A monster on the verge of eating an adventurer.

Fire on the Velvet Horizon

by Ramanan Sivaranjan on May 22, 2015

Tagged: osr

Fire on the Velvet Horizon is a monster book, but that description seems reductive. Scrap Princess and Patrick Stuart have produced something very avante garde and truly unique. A monster book yes, but one filled with monsters you would have never dreamed up, written and illustrated by two very talented people.

100 monsters are described within the book. They are presented one per page or two page spread. Each page was laid out by hand by Scrap Princess. The book looks like a punk rock zine. Art is done in Scrap’s frantic scribbled style. Scrap Princess would send the artwork to Patrick as it was completed, and he would describe the monster. Scrap’s art is often quite abstract, so it’s interesting to see how Patrick interpreted particular drawings. Scrap and Patrick live on opposite sides of the globe, so I also enjoy this collaboration as an example of how the Internet is amazing.

Scrap tells you to shut up about stats.

Pictured above is Scrap’s introduction to her new book. The book is systemless. There are no stats for any of the monsters found in Fire on the Velvet Horizon. Each monster is described in great details, but it’s up to the reader to turn the monsters into something more specific for their game. I’ve seen several complaints about the lack of stats in the book, but I agree with Scrap here: stats seem like the ‘easy’ part of designing a monster. (AC 16, MV 90’, 5 HD, ML 8: Done!) This book is 100 adventure, at least. In some cases whole campaigns. Its scope seems bigger than a list of things your players can hit.

I do have one complaint about the book, but it is also a compliment: the layout is crazy! It’s hard to read. At least, harder than a book needs to be. But, the layout is also part of the art. I don’t think it’d be the same book if you had fat margins and blocks of text set to the golden ratio with a nice serif font recreating text from the 16th century. Each page is beautiful so if I need to hold the book a little closer to my face or take off my glasses to read, it’s not the end of the world.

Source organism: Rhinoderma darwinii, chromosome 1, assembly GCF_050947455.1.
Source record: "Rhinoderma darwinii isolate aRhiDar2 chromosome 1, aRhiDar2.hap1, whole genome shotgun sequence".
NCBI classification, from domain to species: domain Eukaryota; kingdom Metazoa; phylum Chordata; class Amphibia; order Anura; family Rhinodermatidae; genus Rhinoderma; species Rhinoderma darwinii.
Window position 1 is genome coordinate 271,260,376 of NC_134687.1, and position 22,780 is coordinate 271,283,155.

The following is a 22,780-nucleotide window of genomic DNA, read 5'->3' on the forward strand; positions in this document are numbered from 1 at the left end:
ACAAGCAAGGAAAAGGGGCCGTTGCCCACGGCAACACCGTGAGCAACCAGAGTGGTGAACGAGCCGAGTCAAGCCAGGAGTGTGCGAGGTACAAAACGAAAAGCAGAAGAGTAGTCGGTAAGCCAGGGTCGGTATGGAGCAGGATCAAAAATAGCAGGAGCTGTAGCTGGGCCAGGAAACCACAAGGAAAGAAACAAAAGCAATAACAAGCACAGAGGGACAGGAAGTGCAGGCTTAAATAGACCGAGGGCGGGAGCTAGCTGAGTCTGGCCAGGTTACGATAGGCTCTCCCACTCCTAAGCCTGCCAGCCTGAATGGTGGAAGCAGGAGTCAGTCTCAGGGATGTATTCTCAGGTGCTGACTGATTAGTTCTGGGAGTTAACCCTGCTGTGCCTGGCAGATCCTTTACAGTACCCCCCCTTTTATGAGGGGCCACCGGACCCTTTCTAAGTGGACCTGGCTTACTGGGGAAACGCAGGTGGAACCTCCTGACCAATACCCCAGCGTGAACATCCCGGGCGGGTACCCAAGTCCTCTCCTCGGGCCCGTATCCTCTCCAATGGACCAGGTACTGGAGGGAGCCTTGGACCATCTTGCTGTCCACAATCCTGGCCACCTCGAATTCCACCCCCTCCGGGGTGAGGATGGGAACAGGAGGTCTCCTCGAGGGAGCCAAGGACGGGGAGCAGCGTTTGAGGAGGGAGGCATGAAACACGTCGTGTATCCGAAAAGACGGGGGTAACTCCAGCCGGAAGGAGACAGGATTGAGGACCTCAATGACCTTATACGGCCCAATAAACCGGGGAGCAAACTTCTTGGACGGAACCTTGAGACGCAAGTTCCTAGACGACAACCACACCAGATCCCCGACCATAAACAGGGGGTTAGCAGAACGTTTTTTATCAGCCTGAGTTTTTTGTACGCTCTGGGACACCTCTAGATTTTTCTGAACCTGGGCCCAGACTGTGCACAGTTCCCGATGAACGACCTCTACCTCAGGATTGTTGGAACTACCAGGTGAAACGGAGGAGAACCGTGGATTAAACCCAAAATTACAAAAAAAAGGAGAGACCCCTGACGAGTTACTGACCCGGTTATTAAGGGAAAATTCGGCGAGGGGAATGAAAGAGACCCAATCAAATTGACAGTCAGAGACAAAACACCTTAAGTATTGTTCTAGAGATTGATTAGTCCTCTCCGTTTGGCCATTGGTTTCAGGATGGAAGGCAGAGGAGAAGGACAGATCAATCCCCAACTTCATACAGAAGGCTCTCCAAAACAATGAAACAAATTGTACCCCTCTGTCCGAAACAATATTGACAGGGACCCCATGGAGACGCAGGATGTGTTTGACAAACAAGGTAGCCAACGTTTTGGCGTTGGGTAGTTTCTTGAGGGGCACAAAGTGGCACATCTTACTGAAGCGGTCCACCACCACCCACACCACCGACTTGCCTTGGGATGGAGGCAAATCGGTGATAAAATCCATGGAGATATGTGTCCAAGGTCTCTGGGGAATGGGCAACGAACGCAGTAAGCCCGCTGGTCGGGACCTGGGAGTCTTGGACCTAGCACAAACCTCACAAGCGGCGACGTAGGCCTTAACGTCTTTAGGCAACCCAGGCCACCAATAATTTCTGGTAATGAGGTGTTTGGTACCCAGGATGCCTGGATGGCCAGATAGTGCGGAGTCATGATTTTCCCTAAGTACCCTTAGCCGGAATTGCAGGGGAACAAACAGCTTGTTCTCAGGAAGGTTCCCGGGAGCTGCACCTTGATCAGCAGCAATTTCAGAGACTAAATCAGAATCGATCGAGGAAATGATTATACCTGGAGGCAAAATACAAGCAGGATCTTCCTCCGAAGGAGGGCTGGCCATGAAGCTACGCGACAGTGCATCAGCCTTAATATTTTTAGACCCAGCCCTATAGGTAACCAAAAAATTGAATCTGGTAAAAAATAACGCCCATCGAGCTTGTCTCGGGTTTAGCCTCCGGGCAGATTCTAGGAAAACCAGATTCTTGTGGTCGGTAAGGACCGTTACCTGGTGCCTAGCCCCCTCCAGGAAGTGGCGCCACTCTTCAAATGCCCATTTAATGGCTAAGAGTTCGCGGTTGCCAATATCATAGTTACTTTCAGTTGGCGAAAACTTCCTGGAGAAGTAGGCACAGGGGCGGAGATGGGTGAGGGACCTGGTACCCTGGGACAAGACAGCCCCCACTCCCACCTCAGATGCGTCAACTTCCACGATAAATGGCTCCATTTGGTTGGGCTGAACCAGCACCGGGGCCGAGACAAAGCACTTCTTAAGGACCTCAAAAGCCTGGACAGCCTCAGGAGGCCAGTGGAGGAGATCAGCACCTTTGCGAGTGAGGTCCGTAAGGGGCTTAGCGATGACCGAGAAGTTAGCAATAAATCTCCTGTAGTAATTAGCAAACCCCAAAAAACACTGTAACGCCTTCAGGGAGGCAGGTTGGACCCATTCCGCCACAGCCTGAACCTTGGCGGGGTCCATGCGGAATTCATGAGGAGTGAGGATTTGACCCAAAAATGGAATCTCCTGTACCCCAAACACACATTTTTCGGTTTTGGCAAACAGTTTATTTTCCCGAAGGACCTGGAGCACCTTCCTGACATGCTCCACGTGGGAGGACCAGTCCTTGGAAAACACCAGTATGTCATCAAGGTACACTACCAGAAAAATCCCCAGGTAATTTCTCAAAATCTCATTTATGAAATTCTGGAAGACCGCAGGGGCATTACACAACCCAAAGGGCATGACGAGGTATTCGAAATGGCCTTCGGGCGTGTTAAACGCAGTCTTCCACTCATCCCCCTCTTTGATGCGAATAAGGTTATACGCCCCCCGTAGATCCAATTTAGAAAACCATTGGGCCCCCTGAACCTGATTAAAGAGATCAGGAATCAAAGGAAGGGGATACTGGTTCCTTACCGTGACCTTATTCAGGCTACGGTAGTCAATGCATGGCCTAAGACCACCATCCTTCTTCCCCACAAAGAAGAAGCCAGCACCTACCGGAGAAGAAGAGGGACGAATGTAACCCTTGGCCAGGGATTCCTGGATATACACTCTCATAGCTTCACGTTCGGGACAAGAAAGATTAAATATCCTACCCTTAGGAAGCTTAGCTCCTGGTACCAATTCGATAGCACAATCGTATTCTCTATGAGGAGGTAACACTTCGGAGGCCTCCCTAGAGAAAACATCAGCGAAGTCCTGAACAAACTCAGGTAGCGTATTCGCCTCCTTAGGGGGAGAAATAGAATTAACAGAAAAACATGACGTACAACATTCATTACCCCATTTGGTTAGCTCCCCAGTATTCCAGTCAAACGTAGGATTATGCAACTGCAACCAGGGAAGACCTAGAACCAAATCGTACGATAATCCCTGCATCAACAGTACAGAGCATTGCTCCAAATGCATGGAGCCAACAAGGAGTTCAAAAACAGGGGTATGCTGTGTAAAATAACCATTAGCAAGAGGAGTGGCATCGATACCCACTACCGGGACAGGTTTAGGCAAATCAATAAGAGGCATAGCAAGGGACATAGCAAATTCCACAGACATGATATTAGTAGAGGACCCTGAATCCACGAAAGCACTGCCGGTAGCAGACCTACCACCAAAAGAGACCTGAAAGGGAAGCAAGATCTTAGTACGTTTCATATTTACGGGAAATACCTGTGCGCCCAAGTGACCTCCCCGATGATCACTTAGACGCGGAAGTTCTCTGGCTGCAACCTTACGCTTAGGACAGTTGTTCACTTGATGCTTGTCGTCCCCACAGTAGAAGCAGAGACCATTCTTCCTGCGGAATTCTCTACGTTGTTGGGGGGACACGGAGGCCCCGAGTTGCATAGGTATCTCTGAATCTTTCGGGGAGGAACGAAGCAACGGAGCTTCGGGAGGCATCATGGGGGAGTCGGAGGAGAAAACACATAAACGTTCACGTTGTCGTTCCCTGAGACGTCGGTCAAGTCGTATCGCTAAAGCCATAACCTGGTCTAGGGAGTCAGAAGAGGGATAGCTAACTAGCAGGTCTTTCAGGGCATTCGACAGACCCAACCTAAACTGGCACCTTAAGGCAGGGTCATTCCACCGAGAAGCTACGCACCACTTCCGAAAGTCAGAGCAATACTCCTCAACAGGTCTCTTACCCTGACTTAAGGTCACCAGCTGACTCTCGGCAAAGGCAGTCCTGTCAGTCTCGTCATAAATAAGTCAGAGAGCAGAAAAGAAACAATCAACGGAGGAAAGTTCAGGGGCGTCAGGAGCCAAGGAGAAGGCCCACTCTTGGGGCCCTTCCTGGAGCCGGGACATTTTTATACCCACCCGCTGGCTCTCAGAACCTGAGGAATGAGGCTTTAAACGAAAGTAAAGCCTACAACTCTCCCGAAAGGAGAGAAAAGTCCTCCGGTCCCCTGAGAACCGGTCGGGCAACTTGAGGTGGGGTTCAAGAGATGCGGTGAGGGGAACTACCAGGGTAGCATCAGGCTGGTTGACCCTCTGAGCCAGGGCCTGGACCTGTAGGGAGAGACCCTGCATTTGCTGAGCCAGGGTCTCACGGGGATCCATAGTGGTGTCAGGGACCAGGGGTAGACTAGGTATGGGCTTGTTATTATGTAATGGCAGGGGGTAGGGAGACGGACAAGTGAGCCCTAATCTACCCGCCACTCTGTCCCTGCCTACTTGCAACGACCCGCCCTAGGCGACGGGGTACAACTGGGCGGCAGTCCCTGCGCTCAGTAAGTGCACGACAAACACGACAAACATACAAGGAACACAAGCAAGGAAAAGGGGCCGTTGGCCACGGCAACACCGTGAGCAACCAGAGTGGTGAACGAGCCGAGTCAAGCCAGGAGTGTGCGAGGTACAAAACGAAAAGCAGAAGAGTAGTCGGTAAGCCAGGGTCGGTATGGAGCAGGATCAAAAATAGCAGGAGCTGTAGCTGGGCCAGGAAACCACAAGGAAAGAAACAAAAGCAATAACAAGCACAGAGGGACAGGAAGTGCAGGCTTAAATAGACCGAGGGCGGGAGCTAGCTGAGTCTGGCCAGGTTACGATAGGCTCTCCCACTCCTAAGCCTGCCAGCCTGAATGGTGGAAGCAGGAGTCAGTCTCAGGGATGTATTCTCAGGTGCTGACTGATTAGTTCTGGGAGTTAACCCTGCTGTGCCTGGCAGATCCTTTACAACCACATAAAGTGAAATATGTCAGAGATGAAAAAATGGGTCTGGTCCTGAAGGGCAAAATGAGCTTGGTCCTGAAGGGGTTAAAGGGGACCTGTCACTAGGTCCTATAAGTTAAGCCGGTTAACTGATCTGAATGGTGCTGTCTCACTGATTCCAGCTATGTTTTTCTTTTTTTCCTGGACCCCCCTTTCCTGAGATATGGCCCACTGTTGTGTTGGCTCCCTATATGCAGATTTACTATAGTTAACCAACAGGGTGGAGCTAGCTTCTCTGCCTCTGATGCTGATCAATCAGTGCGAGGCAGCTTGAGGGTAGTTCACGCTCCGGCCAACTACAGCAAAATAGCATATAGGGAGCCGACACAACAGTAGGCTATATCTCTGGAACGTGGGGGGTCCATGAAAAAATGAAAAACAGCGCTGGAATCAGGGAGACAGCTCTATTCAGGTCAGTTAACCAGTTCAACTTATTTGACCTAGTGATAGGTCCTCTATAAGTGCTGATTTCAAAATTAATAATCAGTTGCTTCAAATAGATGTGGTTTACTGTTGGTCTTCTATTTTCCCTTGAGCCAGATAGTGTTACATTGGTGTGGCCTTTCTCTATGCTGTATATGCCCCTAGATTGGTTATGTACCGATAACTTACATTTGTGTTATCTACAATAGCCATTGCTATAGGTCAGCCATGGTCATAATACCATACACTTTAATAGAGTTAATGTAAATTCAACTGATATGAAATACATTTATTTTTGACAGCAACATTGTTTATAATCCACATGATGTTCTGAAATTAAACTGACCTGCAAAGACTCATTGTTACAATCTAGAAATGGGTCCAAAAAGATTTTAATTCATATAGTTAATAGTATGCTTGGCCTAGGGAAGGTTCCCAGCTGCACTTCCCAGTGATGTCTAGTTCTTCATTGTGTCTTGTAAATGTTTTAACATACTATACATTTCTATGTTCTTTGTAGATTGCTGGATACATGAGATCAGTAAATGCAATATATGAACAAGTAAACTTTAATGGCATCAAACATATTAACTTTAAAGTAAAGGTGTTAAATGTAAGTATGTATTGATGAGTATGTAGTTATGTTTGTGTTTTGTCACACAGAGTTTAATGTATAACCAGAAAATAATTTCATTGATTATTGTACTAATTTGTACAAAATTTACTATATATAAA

I have barely made my way into the book. Like False Machine I find it hard to read, mostly because it requires (and deserves) your attention and I am easily distracted. The descriptions of the monsters are dense, engaging, and interesting. The descriptions often unfold like stories, with little twists at the end. They are clearly written with an eye for how they would fit in a game. Some monsters are more bonkers than others, but they all have features that would make for fun game play.

The book is most certainly not meant as a table reference. Putting aside the messy zine aesthetic, the writing doesn’t lend itself to quick reference. This is a book to digest slowly. As I have been going through the book I have been noting the monsters I think would fit in my Carcosa game, and then making a small OD&D entry for them that I could use during a game. This seems like the best approach to using the book.

So yeah, this book is good and you should buy it. Patrick and Scrap are making the books no one else is making. This is one of the best examples of what the DIY D&D scene can produce.

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